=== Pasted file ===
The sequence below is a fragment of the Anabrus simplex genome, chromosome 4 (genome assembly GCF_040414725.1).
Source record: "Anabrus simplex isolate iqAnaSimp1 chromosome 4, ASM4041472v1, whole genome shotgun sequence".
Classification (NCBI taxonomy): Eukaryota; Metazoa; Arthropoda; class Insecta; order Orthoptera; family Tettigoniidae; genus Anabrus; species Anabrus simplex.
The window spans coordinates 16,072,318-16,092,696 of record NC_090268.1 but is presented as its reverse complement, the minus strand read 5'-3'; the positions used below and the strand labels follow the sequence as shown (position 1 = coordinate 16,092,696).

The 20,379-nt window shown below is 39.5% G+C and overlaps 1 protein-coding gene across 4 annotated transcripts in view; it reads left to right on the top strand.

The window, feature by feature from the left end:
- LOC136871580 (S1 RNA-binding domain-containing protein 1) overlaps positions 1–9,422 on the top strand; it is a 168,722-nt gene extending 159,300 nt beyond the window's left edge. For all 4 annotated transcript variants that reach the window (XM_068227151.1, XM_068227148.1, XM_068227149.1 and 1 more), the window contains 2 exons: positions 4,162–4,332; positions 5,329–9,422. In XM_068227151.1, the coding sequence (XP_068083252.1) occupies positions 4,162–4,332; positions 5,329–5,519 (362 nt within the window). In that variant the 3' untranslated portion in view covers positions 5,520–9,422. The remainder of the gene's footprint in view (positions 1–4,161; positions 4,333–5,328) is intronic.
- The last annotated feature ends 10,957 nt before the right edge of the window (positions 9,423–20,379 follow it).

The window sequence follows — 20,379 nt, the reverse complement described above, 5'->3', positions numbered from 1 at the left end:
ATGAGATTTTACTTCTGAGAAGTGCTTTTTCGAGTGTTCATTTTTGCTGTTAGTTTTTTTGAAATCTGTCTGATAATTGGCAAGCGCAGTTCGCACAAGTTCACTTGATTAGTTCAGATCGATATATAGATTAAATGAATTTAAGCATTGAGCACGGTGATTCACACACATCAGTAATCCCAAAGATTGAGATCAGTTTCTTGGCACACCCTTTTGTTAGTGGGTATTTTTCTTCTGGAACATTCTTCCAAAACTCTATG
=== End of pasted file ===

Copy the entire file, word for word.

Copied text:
The sequence below is a fragment of the Anabrus simplex genome, chromosome 4 (genome assembly GCF_040414725.1).
Source record: "Anabrus simplex isolate iqAnaSimp1 chromosome 4, ASM4041472v1, whole genome shotgun sequence".
Classification (NCBI taxonomy): Eukaryota; Metazoa; Arthropoda; class Insecta; order Orthoptera; family Tettigoniidae; genus Anabrus; species Anabrus simplex.
The window spans coordinates 16,072,318-16,092,696 of record NC_090268.1 but is presented as its reverse complement, the minus strand read 5'-3'; the positions used below and the strand labels follow the sequence as shown (position 1 = coordinate 16,092,696).

The 20,379-nt window shown below is 39.5% G+C and overlaps 1 protein-coding gene across 4 annotated transcripts in view; it reads left to right on the top strand.

The window, feature by feature from the left end:
- LOC136871580 (S1 RNA-binding domain-containing protein 1) overlaps positions 1–9,422 on the top strand; it is a 168,722-nt gene extending 159,300 nt beyond the window's left edge. For all 4 annotated transcript variants that reach the window (XM_068227151.1, XM_068227148.1, XM_068227149.1 and 1 more), the window contains 2 exons: positions 4,162–4,332; positions 5,329–9,422. In XM_068227151.1, the coding sequence (XP_068083252.1) occupies positions 4,162–4,332; positions 5,329–5,519 (362 nt within the window). In that variant the 3' untranslated portion in view covers positions 5,520–9,422. The remainder of the gene's footprint in view (positions 1–4,161; positions 4,333–5,328) is intronic.
- The last annotated feature ends 10,957 nt before the right edge of the window (positions 9,423–20,379 follow it).

The window sequence follows — 20,379 nt, the reverse complement described above, 5'->3', positions numbered from 1 at the left end:
ATGAGATTTTACTTCTGAGAAGTGCTTTTTCGAGTGTTCATTTTTGCTGTTAGTTTTTTTGAAATCTGTCTGATAATTGGCAAGCGCAGTTCGCACAAGTTCACTTGATTAGTTCAGATCGATATATAGATTAAATGAATTTAAGCATTGAGCACGGTGATTCACACACATCAGTAATCCCAAAGATTGAGATCAGTTTCTTGGCACACCCTTTTGTTAGTGGGTATTTTTCTTCTGGAACATTCTTCCAAAACTCTATG